And so to the ending. The tagline to The Last Legion reads, ‘Before King Arthur, there was Excalibur,’ which perhaps suggests that the Roman/Arthurian aspects of the film are quite balanced and complement each other throughout. Not so. Apart from the few not-so-subtle moments as mentioned before, the tying together of the two themes doesn’t come until the last ninety seconds of a long 110 minute film. It is tempting to reveal those final ninety seconds so any reading this can join me in a state of torporific bewilderment, solely inflicted by Doug Lefler grasping at Arthurian themed straws. However I don’t want to be responsible for a mass induced coma, so I’ll leave that to Lefler. Besides, those who haven’t already guessed the films conclusion by now are probably those already comatose and some breeds of dog.

The concept behind this film is tolerable, it’s execution terrible. The whole film has a vagueness to it, which is reflected in the scriptwriting and Colin Firth’s lazy performance – particularly during his combat scenes and “rousing” speech to rally his troops. The sets are

unimaginative at best, some of which look like they have been constructed purely from polystyrene. Behind the film is a concept designed for an adult audience, yet Lefler has watered it down in order to squeeze a 12A certificate out of the BBFC and a few more banknotes into his pocket. The camera suddenly cuts away at the point of any sword/spear/projectile impacting with flesh, and an off-screen grunt or groan informs the audience of that particular character’s doom. There is a vague hint of Aurelius as a father-figure to the young Romulus, which serves only as another setup to the final consolidation of the plot, as does Aurelius’ romance with Byzantine traitor Mira.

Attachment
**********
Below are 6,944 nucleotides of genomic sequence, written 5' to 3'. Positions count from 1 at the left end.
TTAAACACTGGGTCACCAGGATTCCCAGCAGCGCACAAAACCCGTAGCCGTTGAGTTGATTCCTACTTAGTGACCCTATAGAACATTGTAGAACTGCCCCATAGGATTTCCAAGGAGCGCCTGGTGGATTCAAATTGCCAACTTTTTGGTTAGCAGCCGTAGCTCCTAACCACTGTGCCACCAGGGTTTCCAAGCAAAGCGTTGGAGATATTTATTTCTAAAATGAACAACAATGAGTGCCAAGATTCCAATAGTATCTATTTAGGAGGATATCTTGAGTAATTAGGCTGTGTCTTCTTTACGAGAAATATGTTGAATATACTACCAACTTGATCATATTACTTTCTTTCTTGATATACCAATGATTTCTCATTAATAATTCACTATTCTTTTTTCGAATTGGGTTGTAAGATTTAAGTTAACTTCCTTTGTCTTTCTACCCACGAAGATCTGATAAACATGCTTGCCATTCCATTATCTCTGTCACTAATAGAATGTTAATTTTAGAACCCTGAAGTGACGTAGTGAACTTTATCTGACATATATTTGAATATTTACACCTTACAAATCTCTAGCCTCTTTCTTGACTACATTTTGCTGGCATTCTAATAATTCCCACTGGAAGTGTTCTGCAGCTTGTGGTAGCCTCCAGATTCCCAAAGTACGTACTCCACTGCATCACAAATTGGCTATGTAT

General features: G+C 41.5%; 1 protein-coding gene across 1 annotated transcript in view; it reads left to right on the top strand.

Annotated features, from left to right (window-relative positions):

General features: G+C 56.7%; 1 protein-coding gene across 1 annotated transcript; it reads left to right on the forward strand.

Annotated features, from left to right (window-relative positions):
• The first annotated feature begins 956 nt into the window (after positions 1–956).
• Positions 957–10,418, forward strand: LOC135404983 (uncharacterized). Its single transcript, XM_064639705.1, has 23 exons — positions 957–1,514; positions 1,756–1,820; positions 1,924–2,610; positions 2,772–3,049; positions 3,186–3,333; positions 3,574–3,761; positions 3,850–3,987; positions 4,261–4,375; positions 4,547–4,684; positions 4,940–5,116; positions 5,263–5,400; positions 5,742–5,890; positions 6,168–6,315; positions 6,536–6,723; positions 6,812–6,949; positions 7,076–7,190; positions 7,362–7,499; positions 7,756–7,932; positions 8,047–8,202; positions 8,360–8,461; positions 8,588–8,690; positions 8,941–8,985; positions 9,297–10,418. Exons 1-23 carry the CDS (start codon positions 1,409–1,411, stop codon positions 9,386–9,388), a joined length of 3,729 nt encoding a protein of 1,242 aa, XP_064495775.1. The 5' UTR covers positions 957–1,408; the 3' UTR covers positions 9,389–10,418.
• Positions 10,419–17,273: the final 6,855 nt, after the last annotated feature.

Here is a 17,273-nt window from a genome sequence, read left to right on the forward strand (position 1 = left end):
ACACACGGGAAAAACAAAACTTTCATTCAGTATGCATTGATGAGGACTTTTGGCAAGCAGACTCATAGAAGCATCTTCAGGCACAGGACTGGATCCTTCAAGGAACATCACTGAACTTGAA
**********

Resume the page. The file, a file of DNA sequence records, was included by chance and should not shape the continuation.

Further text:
Lefler was quoted as saying about The Last Legion, “It was really a director’s dream. All of my cast were so dedicated to this project. In their opinion, it was a very unique experience, because there was not a cynical voice amongst them. Nobody was doing it for a paycheck. Everybody was into it. They would read books about Roman military strategy in their spare time.”[1] Well it certainly doesn’t show, Doug.


[1] Doug Lefler Interview (The Trades, Aug 17, 2007, by Scott Juba)

On the Net



















Here are some blogs and other sites I like to read:

Twenty Major is a foul-mouthed Dublin blogger whose posts tend to focus on drinking, descriptions of his poo, and hurling swear words at anyone in sight. He is also very funny.

Ron Silliman writes the most visited literary blog on this, or possibly any other planet. His specialty is avant-garde poetics.

I like how, unlike some newspapers, The Guardian makes all its books and review coverage available freely online.

There's usually something or other that makes me laugh on The Onion.

The above picture is of one of my cats, a ginger killing machine called Sam. There are some pictures of him and other local curiosities on this flickr site.

Last and definitely least is my blog, which I call georgiasam.

Which blogs do you read? All suggestions welcome.

Hull Fair


























Laura Pugh on Hull Fair. Thank you Laura, and all constructive comments welcome!


A night at the fair


A pleasant autumnal evening became futuristic with strobes of white and green light in the sky for all of Hull to see. The call for a superhero to save the city? Not on this night…